 Older Road User Handbook
Elderly drivers in Tauranga and the Western Bay of Plenty are over-represented in crashes compared with other age groups. In recent months the local Road Safety Co-ordinator has produced and published a handbook specifically for older road users that addresses most aspects of their mobility on town and country roads. The handbook addresses the recurring concerns and queries of older drivers.

 Highway Safety Action Programme
This is a major initiative spread across the seven local authorities in the Manawatu Wanganui Region. The project's objective is to reduce the level of trauma on the open road, which accounts 70 per cent of deaths and injuries throughout the region. Strategies will include projects on seatbelt promotion, speed, alcohol and host responsibility, fatigue and general driving issues, all with an overriding theme of highway safety.

 Tertiary Road Shows
The Tertiary Road Show uses the chance of winning a quality used car to encourage University and Polytech students in the Wellington area to broaden their knowledge of road safety. To enter the competition for the vehicles, students must pass a Road Code test, ride in a seatbelt sled crash simulator, undergo a Booze Bus breath test and spot five safety flaws in a demonstration vehicle. Last year 600 students took part in the lunchtime tests at five Wellington region tertiary schools.
 Pacific Island Learner Licensing Courses
A total of six learner licence courses targeted at the Pacific Island community have been run in Hutt City on behalf of Hutt City Council and the LTSA. The courses have proven to be very successful in terms of providing the appropriate learning environment for participants to study and go on to pass their learner licence test.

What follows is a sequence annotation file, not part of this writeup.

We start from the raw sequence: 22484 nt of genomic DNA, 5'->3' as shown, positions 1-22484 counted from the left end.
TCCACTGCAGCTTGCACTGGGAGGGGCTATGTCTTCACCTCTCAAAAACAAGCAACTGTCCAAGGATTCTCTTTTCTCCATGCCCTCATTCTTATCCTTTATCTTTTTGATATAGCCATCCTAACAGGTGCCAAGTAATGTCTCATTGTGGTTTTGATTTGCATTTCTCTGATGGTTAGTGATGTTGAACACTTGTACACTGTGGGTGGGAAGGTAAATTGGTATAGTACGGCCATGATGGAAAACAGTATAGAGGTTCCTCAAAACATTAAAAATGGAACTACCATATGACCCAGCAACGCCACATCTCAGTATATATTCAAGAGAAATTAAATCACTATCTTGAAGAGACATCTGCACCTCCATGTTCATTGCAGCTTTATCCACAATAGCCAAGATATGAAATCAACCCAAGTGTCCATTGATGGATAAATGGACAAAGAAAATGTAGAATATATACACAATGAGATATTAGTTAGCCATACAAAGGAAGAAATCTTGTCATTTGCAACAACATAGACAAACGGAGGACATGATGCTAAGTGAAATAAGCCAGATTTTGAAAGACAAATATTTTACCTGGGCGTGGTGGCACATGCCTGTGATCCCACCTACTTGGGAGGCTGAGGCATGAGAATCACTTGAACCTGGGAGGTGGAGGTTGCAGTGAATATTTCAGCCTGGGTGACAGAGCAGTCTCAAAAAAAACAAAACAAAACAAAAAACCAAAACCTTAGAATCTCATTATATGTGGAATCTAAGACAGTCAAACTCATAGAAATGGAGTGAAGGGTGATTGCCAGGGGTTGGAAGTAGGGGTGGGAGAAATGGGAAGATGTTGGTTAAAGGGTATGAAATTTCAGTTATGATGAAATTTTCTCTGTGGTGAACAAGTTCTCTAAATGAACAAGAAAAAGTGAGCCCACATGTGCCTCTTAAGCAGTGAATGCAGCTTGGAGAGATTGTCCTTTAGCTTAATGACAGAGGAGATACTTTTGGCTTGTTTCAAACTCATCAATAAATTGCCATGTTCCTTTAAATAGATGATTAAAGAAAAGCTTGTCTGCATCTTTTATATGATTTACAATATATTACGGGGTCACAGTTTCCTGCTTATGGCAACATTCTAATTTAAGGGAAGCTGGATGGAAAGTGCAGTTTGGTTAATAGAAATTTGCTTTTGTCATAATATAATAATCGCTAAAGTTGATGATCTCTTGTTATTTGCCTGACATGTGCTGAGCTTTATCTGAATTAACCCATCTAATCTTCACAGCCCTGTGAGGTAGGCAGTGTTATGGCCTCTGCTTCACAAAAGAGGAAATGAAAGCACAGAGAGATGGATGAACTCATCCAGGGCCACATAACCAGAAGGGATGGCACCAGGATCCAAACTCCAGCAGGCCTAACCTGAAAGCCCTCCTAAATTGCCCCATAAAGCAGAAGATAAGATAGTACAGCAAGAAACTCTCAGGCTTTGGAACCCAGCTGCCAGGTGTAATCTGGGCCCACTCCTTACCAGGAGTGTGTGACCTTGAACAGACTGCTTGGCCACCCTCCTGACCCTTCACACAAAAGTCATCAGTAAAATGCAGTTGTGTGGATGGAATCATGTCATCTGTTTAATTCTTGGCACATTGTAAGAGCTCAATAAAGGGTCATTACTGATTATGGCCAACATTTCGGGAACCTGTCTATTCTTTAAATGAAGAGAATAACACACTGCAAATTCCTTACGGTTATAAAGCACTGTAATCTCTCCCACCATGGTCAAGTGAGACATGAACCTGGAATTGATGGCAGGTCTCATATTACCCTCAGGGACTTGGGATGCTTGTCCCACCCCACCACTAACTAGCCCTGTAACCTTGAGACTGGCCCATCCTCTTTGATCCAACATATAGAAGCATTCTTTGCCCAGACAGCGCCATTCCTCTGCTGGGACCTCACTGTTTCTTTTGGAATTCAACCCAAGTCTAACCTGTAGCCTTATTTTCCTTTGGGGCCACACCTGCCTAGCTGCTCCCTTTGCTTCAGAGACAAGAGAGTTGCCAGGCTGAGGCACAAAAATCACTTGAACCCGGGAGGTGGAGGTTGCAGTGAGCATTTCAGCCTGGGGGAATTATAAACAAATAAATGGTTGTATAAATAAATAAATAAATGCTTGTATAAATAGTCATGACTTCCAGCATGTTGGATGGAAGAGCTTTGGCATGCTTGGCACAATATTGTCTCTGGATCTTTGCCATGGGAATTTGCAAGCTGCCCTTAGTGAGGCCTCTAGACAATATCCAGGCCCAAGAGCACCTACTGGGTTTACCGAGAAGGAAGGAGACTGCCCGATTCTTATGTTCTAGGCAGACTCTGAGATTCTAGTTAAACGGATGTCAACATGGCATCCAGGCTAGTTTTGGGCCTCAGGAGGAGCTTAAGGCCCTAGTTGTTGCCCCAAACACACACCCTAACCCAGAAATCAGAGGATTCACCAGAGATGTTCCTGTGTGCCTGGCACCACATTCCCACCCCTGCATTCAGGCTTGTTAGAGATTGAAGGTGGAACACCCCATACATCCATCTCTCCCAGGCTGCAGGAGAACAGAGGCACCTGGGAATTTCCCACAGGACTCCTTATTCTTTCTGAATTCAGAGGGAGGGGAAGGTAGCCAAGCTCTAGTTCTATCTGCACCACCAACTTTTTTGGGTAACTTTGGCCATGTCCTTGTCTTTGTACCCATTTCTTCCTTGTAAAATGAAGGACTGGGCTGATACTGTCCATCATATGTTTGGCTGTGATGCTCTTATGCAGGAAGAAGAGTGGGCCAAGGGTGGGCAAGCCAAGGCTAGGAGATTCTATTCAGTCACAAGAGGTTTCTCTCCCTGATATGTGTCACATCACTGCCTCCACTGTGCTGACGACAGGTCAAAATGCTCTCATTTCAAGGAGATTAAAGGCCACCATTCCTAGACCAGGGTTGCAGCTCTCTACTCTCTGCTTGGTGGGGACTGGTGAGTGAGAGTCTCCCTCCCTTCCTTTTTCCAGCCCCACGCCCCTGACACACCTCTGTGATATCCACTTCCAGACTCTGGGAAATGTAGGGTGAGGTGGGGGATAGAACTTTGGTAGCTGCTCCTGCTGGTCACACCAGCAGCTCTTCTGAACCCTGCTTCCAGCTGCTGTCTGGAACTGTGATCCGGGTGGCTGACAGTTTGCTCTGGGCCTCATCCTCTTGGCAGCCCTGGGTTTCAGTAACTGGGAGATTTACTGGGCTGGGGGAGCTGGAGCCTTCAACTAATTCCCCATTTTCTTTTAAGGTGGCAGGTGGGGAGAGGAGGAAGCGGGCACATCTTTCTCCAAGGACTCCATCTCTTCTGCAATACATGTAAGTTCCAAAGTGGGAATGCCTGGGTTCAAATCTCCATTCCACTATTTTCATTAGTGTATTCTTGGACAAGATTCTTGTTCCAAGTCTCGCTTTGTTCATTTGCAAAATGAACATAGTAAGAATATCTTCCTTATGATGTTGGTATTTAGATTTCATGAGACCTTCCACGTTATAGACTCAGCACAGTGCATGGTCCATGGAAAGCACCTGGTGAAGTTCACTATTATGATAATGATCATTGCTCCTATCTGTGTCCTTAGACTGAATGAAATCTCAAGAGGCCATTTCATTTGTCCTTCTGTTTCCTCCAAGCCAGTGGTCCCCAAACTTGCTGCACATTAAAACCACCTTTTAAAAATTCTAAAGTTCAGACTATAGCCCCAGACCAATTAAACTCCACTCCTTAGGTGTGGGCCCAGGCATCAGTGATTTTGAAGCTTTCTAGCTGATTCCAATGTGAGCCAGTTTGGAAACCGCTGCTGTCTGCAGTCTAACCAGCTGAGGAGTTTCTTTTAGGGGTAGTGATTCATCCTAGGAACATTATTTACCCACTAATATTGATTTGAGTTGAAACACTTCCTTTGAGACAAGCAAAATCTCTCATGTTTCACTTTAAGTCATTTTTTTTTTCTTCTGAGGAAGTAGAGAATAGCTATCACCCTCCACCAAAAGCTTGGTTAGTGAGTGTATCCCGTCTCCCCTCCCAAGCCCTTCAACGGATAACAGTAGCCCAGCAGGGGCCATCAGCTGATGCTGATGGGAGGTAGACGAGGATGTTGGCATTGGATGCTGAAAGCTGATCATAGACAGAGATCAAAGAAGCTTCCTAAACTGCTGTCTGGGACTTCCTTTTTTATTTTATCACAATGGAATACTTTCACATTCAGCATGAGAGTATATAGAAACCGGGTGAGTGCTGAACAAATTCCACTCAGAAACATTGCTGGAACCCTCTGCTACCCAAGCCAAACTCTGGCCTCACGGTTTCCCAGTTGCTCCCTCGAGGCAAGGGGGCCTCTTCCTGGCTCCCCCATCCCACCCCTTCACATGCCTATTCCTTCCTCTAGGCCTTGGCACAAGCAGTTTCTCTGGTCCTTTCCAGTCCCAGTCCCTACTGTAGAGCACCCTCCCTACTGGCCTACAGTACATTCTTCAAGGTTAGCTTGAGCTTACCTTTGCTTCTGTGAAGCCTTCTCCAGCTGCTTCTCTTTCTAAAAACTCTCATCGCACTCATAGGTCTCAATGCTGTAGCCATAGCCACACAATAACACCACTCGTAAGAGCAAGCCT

 Nelson Bays Safe Cycling Campaign
Historically cyclists have been over-represented in crash figures for the Nelson region, with a cyclist crash twice the national average over the last two years. With the aim of reducing these crashes, activities were designed that included involving a local cycle retailer in the distribution and display of safety information and carrying out free bike safety checks and holding a Ride to Work Day in Nelson to educate and encourage cyclists to use the city's upgraded cycle way network.

 Ashburton Community Alcohol Action Project (CAAP)
The CAAP programme in Ashburton has gained a reputation for the impact of its “home-grown” promotions. The most recent sober holiday driving campaign spread the message of "Don't Drive Pickled", featuring a "pickled millennium bug" which appeared on posters and coasters distributed to 20 licensed outlets in the region.

 Warbirds Over Wanaka
Local Police, Road Safety Co-ordinators and LTSA staff set up information stands at the air show, distributing information on safety belts, alcohol and driver fatigue, answering questions and encouraging people to try out the New Zealand Police safety belt sled crash simulator. Organisers estimate that 70 per cent of the 110,000 people who attended the show came by the information stands.